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Missoula Housing Authority opens Cornerstone Apartments

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The Cornerstone Apartments aren't only providing 12 new homes for people who would otherwise live on the streets in Missoula — although before the end of the year they will accomplish that goal.

The Missoula Housing Authority project also is helping the city of Missoula become more sustainable and helping community members do their part to reduce greenhouse gas emissions.

So said housing and energy conservation leaders Thursday during a virtual tour of the units and Zoom discussion of how the homes came to be.

Collin Bangs, chair of the Missoula Housing Authority's Board of Commissioners, said the idea came from a visit nine or 10 years ago to New Orleans, where he and others from the Garden City witnessed a project providing housing to "the most chronic of the chronically homeless." He said almost no one who gained housing returned to the streets, and the Missoula crew put the item on its list of things to do.

"Twelve units does not solve the chronic homelessness problem in Missoula," Bangs said. "But it's the first step. You have to remember that all great journeys begin with a first step. This is a beautiful step."

Amy Cilimburg, executive director of Climate Smart Missoula, said the project also showed a way the community can make good on a variety of commitments that may seem to be at odds or challenging to pursue. In the Cornerstone Apartments, she said, advocates for housing, climate and equity came together and advanced their different missions.

"Cornerstone demonstrated that with collaboration, creativity and persistence, we can marry these (goals)," she said.

The Cornerstone Apartments

Lori Davidson, executive director of the Missoula Housing Authority, said the 12 spacious and comfortable apartments will provide "new beginnings for some of our community's most in need." Next to the Valor House off Mullan Road, they're 700 square feet and have balconies, front porches and bright yellow doors.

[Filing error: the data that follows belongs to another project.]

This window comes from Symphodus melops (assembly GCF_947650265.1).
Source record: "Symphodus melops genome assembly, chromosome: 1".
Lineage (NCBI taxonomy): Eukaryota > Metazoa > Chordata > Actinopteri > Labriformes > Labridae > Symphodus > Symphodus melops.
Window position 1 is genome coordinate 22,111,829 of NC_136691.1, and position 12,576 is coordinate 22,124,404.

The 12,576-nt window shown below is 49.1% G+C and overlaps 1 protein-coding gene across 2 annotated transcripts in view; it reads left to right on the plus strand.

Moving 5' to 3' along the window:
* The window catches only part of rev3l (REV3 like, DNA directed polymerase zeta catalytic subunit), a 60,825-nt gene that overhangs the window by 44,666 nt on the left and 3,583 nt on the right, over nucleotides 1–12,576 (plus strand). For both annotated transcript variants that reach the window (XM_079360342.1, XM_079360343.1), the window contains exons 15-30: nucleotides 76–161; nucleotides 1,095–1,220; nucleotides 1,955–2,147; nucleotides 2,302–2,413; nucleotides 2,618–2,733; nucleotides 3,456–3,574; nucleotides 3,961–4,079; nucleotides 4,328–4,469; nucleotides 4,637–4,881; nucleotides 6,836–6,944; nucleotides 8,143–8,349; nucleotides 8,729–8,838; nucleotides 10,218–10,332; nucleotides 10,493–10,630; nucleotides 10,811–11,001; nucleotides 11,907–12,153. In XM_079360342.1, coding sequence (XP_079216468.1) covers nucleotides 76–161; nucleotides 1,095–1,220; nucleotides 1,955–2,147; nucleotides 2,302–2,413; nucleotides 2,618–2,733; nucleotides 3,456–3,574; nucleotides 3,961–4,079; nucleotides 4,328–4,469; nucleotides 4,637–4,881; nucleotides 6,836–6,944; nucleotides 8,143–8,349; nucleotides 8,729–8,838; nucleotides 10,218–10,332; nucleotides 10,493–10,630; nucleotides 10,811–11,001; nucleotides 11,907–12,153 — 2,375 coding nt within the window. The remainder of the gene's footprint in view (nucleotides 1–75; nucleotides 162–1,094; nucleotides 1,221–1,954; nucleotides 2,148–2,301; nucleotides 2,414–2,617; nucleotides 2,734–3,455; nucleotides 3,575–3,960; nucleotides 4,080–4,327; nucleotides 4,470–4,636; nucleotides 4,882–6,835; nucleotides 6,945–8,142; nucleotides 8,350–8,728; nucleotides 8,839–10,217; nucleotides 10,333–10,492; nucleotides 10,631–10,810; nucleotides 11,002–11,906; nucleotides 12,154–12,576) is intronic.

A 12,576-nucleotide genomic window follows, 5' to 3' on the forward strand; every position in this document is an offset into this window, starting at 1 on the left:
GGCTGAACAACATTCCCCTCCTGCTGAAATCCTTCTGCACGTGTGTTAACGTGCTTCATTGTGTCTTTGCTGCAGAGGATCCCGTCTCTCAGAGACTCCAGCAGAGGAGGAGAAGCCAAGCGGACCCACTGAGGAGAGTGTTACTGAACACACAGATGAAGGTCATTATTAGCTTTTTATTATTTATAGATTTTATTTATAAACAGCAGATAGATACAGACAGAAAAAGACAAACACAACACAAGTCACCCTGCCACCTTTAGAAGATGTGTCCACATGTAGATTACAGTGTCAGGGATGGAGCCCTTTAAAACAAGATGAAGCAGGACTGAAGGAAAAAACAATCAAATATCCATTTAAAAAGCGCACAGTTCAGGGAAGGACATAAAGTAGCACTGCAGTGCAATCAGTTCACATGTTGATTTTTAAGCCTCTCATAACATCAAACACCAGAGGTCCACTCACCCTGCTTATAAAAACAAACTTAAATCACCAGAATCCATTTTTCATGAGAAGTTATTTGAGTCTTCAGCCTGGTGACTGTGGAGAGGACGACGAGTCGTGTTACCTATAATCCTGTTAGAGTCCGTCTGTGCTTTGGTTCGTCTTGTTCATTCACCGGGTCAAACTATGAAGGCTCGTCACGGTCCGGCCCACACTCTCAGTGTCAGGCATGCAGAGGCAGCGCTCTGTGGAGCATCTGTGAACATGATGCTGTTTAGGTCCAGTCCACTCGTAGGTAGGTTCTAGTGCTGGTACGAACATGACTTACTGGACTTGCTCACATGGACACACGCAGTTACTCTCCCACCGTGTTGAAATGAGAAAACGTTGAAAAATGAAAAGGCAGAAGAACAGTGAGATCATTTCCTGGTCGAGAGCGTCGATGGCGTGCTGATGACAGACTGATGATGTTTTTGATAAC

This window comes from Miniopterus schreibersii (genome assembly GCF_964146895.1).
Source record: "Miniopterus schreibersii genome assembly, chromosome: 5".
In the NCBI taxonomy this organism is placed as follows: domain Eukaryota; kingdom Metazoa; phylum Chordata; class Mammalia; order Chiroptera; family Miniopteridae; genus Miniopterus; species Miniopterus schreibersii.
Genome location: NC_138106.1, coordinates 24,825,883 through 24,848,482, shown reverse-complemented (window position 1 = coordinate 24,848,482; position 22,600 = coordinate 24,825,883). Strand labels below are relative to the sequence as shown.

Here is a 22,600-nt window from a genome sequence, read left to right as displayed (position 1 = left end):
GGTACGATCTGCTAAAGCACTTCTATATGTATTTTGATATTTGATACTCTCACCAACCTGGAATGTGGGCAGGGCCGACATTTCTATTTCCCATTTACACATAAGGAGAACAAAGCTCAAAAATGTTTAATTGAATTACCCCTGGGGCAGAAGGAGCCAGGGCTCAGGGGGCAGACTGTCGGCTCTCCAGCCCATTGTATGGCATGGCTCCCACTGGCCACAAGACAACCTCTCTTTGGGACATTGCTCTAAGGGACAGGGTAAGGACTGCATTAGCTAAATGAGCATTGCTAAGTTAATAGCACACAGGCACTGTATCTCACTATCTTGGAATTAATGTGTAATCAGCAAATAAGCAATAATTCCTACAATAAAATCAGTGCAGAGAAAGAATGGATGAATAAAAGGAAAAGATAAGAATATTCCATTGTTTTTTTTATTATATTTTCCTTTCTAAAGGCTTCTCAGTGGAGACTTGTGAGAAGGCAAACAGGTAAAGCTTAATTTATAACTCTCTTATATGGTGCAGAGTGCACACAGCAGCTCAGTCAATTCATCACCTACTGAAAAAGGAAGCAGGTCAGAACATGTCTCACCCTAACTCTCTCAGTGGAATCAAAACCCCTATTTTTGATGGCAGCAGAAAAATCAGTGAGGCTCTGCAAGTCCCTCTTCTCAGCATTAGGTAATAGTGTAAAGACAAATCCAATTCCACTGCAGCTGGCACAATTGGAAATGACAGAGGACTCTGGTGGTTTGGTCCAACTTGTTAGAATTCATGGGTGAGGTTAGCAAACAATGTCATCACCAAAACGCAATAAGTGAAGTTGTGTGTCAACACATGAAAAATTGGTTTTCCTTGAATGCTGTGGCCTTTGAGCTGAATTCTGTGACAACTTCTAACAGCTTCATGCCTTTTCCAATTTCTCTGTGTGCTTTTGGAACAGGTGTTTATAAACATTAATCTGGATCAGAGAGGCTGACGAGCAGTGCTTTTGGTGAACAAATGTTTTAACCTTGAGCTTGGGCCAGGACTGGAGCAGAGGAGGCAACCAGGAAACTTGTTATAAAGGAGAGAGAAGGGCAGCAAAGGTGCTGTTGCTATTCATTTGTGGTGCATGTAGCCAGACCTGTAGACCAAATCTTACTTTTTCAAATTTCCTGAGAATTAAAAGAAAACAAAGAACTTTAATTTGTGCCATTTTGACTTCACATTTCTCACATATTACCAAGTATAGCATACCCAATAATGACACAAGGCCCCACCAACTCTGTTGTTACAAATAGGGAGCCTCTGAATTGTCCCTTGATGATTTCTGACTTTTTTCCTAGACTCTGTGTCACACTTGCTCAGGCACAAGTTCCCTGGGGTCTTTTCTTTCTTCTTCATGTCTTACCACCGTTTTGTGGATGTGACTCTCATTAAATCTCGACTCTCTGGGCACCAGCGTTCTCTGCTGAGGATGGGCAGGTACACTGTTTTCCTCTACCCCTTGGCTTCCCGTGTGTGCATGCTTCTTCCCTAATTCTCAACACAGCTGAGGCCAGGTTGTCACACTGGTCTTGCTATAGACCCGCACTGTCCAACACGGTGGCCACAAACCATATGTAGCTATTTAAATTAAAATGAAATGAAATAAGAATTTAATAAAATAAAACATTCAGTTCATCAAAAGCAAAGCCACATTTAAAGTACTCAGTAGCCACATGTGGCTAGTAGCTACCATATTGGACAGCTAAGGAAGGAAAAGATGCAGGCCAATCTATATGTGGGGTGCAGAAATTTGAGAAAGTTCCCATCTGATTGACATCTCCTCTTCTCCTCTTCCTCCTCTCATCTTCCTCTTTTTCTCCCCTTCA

Built on land the agency already owned, the units will serve "extremely low-income residents." A project website notes the homes are for people earning less than 30% of the area median income, and vouchers will subsidize the rent. Additionally, Cornerstone will give priority to "frequent users of the city's emergency response systems."

The project faced challenges, Davidson said. When it was first out to bid, construction costs spiked and the price tag came in "hundreds of thousands of dollars" over the project budget (see related box for funding sources). The team worked for three months with Edgell Builders and MMW Architects to find ways to reduce costs without sacrificing quality, Davidson said.

A solution emerged that made the project more affordable for the housing authority, saved energy, and helped another organization offset its own carbon footprint.

"Cornerstone became the pilot project for a new carbon offset program," Davidson said.

Footprint Fund Initiative

When the housing authority needed to shave costs, the efficient heat pumps the team wanted to install were on the chopping block.

"(Then), Climate Smart and Clearwater Credit Union came to the table with a new idea, and it worked out really well," said Colin Lane, of MMW Architects.

As part of its own ethic, the credit union is working to drive down its direct emissions, but it also needed to purchase carbon offsets in order to push toward zero emissions, said Paul Herendeen, director of impact market development for the credit union. But he said the credit union wanted to spend that money locally.

Meanwhile, Climate Smart Missoula was establishing just such a local option, a way that entities interested in paying to offset their own emissions could help another party reduce greenhouse gases. As such, the Cornerstone Apartments launch the Missoula Footprint Fund,

"What's unique here is the ability to purchase local carbon offsets and in turn help the community meet high quality housing for those in need and address climate change," Cilimburg said.

The efficient heat pumps remained, and the lower energy and operations costs that result are estimated to save the housing authority $10,000 a year.

And Cilimburg said this development is just the beginning.

"The hope of Climate Smart is to find more of these projects," Cilimburg said.

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